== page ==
Jose Luis Rodriguez Zapatero brought the Socialists from the political wilderness to a spectacular election victory on Sunday and will now need his cool head and calm temper to unite Spain after its worst bomb attack.
Rodriguez Zapatero, who until Thursday's bombing was considered an outsider for Spain's top job, had angered many in his own party with his lack of aggression in the months after he took the leadership in 2000 following a heavy electoral defeat.
But his tendency to compromise may prove a valuable asset as he looks to form a government with left-wing allies or regional parties. It may also help Spain heal the scars from Thursday's train bombings which killed 200 people and injured some 1,500.
The attack appeared to have played a crucial role in a big poll swing to the Socialists, stirring anger at the ruling Popular Party's handling of the investigation and at outgoing Prime Minister Jose Maria Aznar's commitment to the US-led war in Iraq.
One of Zapatero's first acts as prime minister could be the withdrawal of 1,300 Spanish troops from Iraq. He has promised to pull them out if the UN does not take charge in Iraq by the end of June.
The unflappable Zapatero, who became Spain's youngest member of parliament at 26, then faces a tougher task as his government will need to appease powerful Catalan and Basque nationalists keen to wrestle more power from Madrid.
The 43-year-old will also need to court Spain's unions and old-style socialists and keep the loyalty of powerful barons who control the regional branches of his party.
Zapatero is often compared to Britain's "Third Way" advocate, Prime Minister Tony Blair.
The law student has stuck to a policy of "calm change" instead of rupture with old-school socialism.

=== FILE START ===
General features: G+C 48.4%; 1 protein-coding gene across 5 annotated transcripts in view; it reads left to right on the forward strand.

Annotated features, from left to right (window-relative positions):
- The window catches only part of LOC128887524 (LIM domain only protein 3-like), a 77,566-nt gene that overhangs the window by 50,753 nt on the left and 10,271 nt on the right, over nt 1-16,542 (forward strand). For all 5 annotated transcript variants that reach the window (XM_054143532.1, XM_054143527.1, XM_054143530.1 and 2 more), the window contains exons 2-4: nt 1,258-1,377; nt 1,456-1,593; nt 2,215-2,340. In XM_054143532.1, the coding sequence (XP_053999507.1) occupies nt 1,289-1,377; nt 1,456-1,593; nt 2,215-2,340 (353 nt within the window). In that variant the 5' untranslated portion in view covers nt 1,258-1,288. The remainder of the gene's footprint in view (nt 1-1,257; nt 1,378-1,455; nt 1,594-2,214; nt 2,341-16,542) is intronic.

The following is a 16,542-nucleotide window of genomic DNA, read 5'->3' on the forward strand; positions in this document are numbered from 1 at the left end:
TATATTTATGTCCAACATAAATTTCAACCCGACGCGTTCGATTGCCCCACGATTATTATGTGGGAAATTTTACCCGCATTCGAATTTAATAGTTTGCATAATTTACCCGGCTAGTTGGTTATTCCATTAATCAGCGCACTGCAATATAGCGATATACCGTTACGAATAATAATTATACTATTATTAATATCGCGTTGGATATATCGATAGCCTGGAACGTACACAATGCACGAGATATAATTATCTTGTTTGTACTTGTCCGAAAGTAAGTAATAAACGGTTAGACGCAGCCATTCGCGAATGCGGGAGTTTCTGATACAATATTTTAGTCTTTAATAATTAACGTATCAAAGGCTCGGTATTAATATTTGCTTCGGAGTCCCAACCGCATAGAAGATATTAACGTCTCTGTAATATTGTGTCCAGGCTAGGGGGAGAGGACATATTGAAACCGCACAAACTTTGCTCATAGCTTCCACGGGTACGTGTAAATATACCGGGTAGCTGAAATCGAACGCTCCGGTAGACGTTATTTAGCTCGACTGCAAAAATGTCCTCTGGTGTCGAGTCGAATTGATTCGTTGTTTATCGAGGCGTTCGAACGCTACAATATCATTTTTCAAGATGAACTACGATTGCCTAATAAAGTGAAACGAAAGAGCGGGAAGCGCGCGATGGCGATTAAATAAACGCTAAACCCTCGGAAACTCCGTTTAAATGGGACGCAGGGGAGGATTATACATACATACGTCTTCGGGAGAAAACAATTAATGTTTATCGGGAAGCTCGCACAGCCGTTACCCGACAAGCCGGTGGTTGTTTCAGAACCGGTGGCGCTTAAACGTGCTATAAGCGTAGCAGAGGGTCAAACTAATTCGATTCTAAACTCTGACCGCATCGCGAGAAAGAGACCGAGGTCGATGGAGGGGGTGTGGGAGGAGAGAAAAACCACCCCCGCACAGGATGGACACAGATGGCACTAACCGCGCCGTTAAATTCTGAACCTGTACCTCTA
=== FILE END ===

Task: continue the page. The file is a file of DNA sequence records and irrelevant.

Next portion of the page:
"He is a 15-round fighter, the kind that gets into trouble in the first four rounds, and then gradually takes over," Manuel Garcia, his former law professor, told El Pais newspaper.
Unlike many of his fiery countrymen, Zapatero is famed for his coolness and colleagues say they have never seen him angry. Married with two children, Zapatero prides himself on his politeness but the word most used to describe him is "dull."
"He is a very serene person. He received the news of the result with a strange calm," said a senior Socialist politician of Zapatero's reaction to his election win.
In a country obsessively proud of its cuisine, Zapatero professes not to enjoy food and does not drink alcohol. He loves fishing in the rivers of his native northern province of Leon.
Zapatero realized he had politics in his blood aged 16 when he heard the will of his socialist grandfather, an army colonel executed by a fascist firing squad in the Spanish Civil War.
"My father read to my brother and I the will of my grandfather Captain Lozano who wrote a few hours before being shot in 1936, `I die innocent and I forgive,'" Zapatero wrote. "At that moment my biography begins."
When he turned 18, Zapatero joined the Socialist Party. He rose quickly through the ranks after the party won power in 1982 under its charismatic former prime minister Felipe Gonzalez -- one of Zapatero's heroes.
Ironically, Gonzalez -- who held power for 14 years until he was ousted by Aznar amid corruption scandals -- was one of Zapatero's most outspoken critics in his early days as party leader.